Late afternoons can be hard, especially Friday afternoons, since that was the day Kristy and I met Clint at the club for a drink after his bridge game. Sometimes we had appetizers, too. I'm learning my way around late afternoon blues, but as hard as I worked around here today, I had a sagging spell at 5:00. I usually take the dogs for a ride or plan errands for that time of the day but I let it slip up on me. I cleaned out one of my closets and scanned several photos onto my computer, and WHAM! it was 5. I didn't break down until later.
Bedtime is also hard. For years, after he fell asleep with his book or his puzzle or some TV program he was watching, I went to Clint's side of the bed, took off his glasses, put his things away and kissed him goodnight. That all stopped two years ago when he got his wheelchair. In order for him to get in and out of bed, it had to be parked between the lamp and me. I couldn't reach it, so it stayed on until Clint woke in the night and switched it off himself. I did take off his glasses, and put his things away, and I always kissed him goodnight even though it meant I had to climb back in on my side and squirm my way over to him. Because of that blasted lamp, I learned to sleep in a sleeping mask. Now that he's gone and I can turn off every light I want to, I leave on a little lamp and wear my mask every night. My heart hurts tonight, more than most nights. The tears started a couple of hours ago, and they won't leave me alone.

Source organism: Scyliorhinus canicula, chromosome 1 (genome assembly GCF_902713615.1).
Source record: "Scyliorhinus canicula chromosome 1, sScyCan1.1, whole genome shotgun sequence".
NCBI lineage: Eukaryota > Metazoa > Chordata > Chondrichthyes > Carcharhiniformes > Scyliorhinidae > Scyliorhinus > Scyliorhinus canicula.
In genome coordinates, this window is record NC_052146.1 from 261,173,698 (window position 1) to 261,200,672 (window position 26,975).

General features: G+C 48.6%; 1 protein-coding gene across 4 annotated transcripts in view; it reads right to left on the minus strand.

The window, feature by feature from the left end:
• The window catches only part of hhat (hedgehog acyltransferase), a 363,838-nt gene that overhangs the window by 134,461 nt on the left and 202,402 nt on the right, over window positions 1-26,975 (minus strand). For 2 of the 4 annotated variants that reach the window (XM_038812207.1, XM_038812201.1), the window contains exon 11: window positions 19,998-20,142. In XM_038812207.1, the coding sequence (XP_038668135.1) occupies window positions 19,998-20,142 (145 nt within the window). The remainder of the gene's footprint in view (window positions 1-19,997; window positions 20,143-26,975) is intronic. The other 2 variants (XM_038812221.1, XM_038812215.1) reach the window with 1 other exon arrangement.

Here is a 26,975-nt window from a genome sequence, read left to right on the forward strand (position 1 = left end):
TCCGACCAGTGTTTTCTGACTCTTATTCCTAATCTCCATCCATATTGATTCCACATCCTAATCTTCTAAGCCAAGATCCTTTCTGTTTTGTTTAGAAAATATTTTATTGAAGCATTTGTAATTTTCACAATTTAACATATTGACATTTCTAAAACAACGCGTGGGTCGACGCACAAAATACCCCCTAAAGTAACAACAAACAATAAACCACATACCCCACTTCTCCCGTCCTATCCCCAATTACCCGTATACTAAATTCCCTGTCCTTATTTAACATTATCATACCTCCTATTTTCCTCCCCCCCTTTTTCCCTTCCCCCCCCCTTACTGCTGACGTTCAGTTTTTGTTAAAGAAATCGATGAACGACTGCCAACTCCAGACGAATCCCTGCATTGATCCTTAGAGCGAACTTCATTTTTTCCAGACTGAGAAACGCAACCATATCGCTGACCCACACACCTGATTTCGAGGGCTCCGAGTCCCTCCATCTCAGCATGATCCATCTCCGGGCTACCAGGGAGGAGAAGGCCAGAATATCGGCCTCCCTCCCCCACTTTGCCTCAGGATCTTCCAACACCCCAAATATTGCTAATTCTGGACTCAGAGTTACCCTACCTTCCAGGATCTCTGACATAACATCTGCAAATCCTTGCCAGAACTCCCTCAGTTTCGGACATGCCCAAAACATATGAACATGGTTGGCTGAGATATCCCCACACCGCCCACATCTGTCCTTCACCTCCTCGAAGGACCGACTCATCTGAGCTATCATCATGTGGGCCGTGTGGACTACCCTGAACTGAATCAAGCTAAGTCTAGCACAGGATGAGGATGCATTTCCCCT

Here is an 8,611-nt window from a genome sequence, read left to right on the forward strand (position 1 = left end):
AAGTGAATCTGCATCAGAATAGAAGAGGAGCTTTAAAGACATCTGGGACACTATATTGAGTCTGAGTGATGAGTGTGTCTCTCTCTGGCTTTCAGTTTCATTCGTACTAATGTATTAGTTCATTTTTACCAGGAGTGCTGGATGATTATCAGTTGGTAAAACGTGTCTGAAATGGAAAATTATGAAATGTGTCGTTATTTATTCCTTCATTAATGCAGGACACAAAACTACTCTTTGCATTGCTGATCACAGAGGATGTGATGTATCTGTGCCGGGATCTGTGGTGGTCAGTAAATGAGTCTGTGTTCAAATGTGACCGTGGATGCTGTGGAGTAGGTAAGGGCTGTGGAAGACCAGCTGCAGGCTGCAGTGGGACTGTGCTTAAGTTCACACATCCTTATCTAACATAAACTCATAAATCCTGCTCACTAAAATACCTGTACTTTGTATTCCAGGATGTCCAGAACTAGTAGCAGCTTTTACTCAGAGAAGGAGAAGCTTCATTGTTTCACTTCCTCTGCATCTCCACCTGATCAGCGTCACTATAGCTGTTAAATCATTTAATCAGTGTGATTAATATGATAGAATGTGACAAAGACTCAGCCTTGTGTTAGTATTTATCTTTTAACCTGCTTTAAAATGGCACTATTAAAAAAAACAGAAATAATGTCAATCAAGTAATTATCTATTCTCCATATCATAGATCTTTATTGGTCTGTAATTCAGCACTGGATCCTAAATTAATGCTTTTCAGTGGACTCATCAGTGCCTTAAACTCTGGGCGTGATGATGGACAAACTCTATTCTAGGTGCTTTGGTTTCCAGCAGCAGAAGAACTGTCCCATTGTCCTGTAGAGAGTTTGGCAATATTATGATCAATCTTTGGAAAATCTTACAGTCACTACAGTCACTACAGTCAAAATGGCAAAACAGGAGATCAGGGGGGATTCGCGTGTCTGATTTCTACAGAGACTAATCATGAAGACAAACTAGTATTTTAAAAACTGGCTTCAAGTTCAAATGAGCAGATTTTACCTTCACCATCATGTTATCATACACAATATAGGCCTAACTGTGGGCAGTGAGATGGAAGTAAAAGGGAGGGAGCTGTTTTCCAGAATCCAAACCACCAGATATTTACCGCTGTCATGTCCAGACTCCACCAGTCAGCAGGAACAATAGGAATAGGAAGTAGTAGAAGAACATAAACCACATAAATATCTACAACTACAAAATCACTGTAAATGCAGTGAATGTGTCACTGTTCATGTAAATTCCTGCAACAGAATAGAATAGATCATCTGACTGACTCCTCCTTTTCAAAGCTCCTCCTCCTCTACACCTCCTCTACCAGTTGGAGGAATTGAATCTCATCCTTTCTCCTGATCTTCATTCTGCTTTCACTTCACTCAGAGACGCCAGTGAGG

Cleaning out my things served to keep a little light on in the back of my brain that reminded me I would have to clean out Clint's closet some day before too long. I want to keep so many of his things, but there are men out there that don't have anything warm to wear now that it's cool. Some things I'll never be able to give away, and the same is true of the children, but the time has come to sort out the things we can't live without and donate everything else to charity. He would like that. Even though he was a pack rat in life, he would want his things to be of use to those in need.
That little reminder in the back of my head was making me sick at heart, and now that it's out, my tears are drying. All this grief and grieving makes no sense, has not direction, is full of unpleasant surprises, and it has a life of its own. It will not be controlled or even guided. It is what it is. And I hate it.